The index reviews brands’ public disclosures on human rights and environmental issues across five key areas: Policies & Commitments, Governance, Supply Chain Traceability, Know, Show and Fix and Spotlight issues (i.e. decent work, waste and circularity, gender and racial equality, sustainable sourcing of materials).
The Fashion Transparency Index Shows that Progress is Still Too Slow
The organization has found that progress on transparency in the global fashion industry among the biggest fashion brands is still too slow, with brands achieving an overall average score of just 23% in the Fashion Transparency Index 2021. Supply chain disclosure continues to improve among fashion players yet still only 47% of brands disclose their manufacturing facilities and only 27% disclose the wet processing facilities and spinning mills deep in their supply chains. Fashion Revolution global policy director Sarah Ditty said in a statement: “The world’s largest brands and retailers disclose very little about their efforts to address important topics such as poor purchasing practices, living wages, racial and gender equality, overproduction and waste, water use and carbon emissions in the supply chain.”
Transparency brings hope for the future
Despite the disappointingly slow progress from some fashion brands, there are glimmers of hope. A variety of brands including Ralph Lauren offer QR codes or tracking numbers that allow customers to learn the history behind their garments. Blockchain-based software such as Provenance, Monochain and Truepic further facilitate supply chain transparency and verification, while the platform “Good On You” ranks fashion companies based upon their eco-friendliness, labour rights, and treatment of animals. New industry certifications are emerging to verify ethical business practices and human rights responsibilities.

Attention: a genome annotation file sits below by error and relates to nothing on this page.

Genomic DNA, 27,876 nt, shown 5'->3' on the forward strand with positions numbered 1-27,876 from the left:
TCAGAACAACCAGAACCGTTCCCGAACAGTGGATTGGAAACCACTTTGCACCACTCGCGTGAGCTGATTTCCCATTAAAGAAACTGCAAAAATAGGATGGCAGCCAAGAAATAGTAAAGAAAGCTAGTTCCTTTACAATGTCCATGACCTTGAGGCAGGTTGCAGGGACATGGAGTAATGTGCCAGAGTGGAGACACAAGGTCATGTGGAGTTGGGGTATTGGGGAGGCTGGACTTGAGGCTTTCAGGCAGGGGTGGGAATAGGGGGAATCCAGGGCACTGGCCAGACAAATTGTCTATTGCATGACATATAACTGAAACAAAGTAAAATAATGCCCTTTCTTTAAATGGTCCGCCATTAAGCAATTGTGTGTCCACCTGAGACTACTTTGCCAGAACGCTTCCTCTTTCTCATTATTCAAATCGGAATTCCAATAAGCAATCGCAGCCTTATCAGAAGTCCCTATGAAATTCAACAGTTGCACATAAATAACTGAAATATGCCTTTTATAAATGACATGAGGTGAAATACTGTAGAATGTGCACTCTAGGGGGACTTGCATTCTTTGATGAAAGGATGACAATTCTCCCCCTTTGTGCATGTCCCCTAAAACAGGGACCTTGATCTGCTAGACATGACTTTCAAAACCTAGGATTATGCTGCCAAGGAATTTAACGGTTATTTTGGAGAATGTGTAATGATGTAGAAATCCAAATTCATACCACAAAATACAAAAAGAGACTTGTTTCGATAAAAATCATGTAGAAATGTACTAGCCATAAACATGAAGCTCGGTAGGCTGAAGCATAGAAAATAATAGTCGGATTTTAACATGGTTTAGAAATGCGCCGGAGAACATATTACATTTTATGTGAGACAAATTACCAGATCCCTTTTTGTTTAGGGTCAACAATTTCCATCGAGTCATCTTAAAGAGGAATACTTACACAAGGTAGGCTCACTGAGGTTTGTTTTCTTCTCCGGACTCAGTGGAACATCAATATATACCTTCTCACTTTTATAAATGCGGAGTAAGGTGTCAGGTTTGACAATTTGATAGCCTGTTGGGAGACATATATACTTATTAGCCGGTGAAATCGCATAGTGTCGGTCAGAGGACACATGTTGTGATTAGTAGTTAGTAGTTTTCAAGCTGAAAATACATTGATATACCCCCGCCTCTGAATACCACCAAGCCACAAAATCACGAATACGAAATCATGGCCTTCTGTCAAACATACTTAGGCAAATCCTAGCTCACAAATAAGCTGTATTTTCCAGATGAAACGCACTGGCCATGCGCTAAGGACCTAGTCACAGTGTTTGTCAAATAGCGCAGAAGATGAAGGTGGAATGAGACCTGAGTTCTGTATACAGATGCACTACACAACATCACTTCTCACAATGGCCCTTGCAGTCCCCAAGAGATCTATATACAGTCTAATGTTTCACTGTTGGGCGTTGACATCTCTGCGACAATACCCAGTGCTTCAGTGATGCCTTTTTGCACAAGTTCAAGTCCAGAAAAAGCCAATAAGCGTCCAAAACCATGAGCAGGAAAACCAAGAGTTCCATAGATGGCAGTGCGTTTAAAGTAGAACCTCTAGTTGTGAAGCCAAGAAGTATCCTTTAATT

Just as crucial as it is for a company to ask “what needs to change and how?” is “how do we measure the change and make it stick?” The answer lies in data. Companies that seek to improve upon ethical business practices - be it diversity or lowering their carbon footprint - need to apply quantitative tools to track the baseline they are starting from and the target they are moving towards. Transparency is critical, as companies should provide visibility both to their workforces and to the public about their key objectives and progress towards meeting them.
When it Comes to Transparency, Consumers Play an Important role in Paving the Way Ahead
Independent organizations such as fashion industry “watch dogs” have an important role to play here in oversight and accountability. Yet in the end, it will be up to consumers and their collective purchasing power to provide the stamp of approval (or disapproval!) of a fashion company’s policies. To date, consumers have lacked access to full transparency required to assess fashion companies fairly. Herein lies the opportunity for fashion companies to stand out by increasing visibility about the policies and actions they are taking. Similarly, there is an opportunity for new businesses to form that specifically assess and track important ethical and environmental business practices and provide verification tools.